They say John Pedder was spotted recently, making sure the drive shafts of the Queen Mary were well lubricated.
Up in the captain's quarters, Senior 2nd Officer W. E. Stark supposedly still makes his rounds, searching for a shot of gin much as he did 38 years ago.
At least, that is what ship officials in Long Beach say.
Pedder and Stark are two of the better known ghosts that employees contend haunt the former luxury liner that has been moored as a tourist attraction and hotel in Long Beach Harbor since 1967.
"We used to stay away from talking about it," said Richard Kerlin, the ship's public relations director. But now he doesn't think rumors of a few bumps in the night will scare away those who take the regular, less-spirited tours of the ship.
"Those who believe in ghosts will believe in ghosts, and those who don't (believe) won't stay away because of them," Kerlin said.
The belief that phantoms inhabit the vessel is strong enough that people are willing to fork out more than $100 to scour the Queen for specters. Of course, getting a first-class room and meals thrown in probably adds to the draw.
Richard Senate, who runs the Alpinger Archeological Museum in Ventura and teaches a college course on hauntings, will lead such an expedition of 13 couples today.
"We are going to do a series of experiments--photos, video recordings, sensitive tape recordings. . . . We are also going to be holding a seance at midnight to see if we can contact any of the ghosts," Senate said.
"We did it once before," Senate said. "We contacted what was purported to be an Italian aviator from World War II. . . . Doing research we found that the ship was used for transporting POWs in the Mediterranean and that several died on board."
Pedder, according to the ship's archives, was an 18-year-old laborer when he was crushed to death by a mechanical door in the engine room as the Queen sailed the Atlantic during the early morning hours of July 10, 1966. The door's number is 13.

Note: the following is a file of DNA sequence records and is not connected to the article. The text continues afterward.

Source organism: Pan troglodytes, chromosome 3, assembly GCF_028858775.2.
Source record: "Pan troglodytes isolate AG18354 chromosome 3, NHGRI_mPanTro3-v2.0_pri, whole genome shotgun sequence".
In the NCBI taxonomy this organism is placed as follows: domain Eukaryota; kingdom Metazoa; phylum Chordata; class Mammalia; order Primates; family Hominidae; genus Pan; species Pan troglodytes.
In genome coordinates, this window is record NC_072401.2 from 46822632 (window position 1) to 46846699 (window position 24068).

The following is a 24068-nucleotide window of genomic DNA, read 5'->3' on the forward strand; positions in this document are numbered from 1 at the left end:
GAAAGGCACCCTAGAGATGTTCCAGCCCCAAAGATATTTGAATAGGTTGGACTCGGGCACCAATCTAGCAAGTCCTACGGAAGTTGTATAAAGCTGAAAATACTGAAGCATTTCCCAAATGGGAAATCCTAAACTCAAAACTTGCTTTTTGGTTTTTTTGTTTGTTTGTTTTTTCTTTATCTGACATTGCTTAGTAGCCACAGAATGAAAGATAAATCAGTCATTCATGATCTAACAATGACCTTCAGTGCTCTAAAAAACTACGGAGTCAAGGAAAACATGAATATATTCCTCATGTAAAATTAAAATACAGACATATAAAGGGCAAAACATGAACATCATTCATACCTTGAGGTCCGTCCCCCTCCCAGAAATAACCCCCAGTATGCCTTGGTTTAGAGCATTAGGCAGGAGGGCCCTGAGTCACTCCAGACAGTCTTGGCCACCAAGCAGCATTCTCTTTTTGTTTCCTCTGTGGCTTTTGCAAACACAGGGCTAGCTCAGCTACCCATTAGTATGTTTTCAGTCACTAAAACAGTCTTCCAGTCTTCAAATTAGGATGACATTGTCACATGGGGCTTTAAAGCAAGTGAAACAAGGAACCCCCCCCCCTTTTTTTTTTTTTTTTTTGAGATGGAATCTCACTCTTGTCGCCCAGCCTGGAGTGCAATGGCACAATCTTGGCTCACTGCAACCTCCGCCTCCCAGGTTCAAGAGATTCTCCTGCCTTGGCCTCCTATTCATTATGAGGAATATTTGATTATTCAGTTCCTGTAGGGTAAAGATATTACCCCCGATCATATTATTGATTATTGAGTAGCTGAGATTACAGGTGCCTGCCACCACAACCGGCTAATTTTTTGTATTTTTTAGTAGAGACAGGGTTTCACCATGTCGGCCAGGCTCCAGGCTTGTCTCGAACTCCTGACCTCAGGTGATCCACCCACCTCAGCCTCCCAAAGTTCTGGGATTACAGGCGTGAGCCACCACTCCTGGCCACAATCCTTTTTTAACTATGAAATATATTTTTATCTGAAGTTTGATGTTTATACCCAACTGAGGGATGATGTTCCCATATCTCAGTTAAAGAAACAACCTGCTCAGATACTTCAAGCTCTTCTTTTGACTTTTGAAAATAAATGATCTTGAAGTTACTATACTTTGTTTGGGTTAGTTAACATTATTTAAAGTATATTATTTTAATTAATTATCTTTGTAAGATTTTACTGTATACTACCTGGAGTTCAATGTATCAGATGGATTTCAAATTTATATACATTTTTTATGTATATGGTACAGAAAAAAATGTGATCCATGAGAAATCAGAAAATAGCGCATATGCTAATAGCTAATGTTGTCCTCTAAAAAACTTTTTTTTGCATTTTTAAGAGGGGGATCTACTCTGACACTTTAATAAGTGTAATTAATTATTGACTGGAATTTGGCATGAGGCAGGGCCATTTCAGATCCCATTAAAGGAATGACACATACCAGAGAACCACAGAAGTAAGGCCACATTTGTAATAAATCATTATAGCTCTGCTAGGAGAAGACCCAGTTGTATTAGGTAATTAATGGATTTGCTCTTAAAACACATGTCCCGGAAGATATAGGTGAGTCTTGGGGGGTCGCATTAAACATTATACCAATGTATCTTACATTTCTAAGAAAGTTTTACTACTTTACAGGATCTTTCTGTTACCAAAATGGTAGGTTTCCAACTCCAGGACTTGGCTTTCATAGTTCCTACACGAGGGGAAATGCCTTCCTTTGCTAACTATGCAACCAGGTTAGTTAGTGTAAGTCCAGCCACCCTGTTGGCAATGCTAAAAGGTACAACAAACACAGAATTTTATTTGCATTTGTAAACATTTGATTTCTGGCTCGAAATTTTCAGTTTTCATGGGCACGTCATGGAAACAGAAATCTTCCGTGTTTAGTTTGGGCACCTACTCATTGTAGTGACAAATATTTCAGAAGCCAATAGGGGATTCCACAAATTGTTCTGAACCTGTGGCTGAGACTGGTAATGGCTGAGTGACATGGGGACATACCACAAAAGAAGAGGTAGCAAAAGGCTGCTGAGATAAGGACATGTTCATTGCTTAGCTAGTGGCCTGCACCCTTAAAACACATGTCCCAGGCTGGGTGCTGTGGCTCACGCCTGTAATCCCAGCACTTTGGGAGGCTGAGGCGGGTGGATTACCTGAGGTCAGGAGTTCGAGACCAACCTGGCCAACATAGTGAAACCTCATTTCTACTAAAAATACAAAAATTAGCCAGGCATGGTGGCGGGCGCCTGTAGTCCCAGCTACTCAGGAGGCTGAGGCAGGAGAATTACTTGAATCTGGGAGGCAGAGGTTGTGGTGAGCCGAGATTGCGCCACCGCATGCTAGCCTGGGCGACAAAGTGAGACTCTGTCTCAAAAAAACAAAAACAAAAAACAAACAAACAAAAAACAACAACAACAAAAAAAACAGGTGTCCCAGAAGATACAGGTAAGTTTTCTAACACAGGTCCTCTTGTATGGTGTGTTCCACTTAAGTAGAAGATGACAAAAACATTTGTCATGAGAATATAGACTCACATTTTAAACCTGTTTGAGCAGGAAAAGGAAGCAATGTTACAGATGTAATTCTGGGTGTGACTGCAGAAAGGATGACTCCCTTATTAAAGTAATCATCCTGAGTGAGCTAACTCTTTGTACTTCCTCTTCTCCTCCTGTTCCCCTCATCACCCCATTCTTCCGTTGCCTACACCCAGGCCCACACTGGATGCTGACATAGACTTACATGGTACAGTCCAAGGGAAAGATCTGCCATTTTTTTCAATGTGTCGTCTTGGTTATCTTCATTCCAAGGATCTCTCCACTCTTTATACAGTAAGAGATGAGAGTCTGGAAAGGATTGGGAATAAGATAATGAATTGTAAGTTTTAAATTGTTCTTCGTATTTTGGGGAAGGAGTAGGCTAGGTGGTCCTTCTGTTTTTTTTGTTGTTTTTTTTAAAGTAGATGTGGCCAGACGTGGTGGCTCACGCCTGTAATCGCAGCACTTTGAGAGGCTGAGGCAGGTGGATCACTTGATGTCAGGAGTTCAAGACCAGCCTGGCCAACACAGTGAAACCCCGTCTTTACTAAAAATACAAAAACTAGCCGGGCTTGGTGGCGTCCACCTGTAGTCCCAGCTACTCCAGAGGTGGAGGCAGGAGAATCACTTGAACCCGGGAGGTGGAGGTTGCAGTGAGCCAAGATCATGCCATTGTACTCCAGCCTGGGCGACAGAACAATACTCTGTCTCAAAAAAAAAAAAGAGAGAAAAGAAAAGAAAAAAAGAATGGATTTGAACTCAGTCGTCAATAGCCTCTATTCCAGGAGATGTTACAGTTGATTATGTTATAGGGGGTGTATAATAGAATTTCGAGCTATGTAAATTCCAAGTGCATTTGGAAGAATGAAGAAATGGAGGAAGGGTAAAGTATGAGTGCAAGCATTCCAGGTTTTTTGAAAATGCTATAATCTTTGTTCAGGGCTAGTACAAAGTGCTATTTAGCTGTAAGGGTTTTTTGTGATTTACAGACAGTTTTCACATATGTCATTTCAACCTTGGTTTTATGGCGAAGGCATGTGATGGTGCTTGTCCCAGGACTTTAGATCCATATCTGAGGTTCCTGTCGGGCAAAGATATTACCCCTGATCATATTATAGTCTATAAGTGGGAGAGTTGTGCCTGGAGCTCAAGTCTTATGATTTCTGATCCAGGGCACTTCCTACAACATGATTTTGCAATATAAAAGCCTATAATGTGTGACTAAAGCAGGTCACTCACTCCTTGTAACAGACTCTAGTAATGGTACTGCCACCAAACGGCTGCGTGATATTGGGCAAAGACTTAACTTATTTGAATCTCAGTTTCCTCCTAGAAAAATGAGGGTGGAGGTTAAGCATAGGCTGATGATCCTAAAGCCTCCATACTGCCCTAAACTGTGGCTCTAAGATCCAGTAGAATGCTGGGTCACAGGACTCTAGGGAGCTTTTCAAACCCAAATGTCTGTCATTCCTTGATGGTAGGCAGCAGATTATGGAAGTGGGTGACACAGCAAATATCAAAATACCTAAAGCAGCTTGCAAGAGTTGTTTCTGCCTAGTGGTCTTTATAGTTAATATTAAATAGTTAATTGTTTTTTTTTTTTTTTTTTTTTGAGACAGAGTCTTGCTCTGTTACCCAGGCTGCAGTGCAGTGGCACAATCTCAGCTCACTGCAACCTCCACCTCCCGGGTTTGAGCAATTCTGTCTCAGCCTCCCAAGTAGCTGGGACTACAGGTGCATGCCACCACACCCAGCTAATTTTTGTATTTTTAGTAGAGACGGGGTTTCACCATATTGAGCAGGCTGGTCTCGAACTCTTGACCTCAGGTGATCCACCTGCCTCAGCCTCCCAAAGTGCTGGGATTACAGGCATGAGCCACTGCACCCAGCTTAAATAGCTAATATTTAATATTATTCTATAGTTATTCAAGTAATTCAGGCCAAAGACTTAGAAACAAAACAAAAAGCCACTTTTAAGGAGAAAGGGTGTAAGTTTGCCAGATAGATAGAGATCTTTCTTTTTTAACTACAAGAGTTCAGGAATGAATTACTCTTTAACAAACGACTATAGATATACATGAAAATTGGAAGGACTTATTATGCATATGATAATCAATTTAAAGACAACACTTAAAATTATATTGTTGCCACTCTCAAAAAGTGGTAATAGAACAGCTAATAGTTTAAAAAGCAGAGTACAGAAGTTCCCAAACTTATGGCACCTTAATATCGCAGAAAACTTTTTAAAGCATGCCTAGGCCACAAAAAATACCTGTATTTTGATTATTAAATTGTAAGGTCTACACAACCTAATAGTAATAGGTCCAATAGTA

"Pedder was going through the area as part of an emergency drill," said Bill Winberg, the ship's archivist, noting that the watertight doors were closing automatically as if the liner had sprung a leak. "He tried to squeeze through, but he didn't make it."
Since then a figure has been seen lurking there, Winberg insisted, as he pointed out the door, located in a murky and rusty area 35 feet below the waterline.
"Guests will ask, 'Who is the man in white coveralls tinkering in the engine area?' " Winberg said. "They just ask, without being told about it. You get a very creepy feeling when you are down here alone."
In contrast, Stark died on board after accidentally drinking a swig of acid in late 1949.
F. R. Stokes, the captain's steward, explained what happened in ship documents.
"I was seated in my room when Mr. Stark came to me and said, 'Stokes, I am in a bit of a fix,' " Stokes wrote in his report. "I said, 'Oh sir, what is it?' He replied that the staff captain (who was not identified) had given him permission to have a drink of gin and that he couldn't find the bottle."
Stokes found a gin bottle, but he did not know that one of his shipmates had used it to store a cleaning solution. He handed the bottle to Stark and returned to his room.
"Several minutes (later)," Stokes' report continued, "Mr. Stark came to my cabin again and said, 'I have drunk some kind of acid.' I said 'I am sorry sir, I thought it was gin.' "
Finding anybody who has actually seen a ghost is about as difficult as finding one of the ghosts. But everybody--Winberg, Kerlin, Senate, bellhops, security guards and tour guides--seems to know somebody who knows somebody else who claims they did.
"I had a friend who was a tour guide" who was working in the first-class pool area, Winberg said. "My friend saw a lady in a '60s-type outfit come in the door. She came up the stairs toward where he was working. She passed behind a pillar, but when my friend looked on the other side of the pillar she was gone and there was no way for her to get out."
Winberg said, however, that his friend does not like to talk about the episode to outsiders.
Senate said he understands those who have doubts. In fact, he said, it is healthy.
"People who are skeptical, retain your skepticism," Senate said. "I .am skeptical, too. I don't say ghosts are spirits trapped after death between here and the afterlife or any of that other weird stuff. But people have recorded ghosts for too long for them not to be something. A Roper Poll says 13% of Americans have reported seeing ghosts. They are not all crazy or drunk."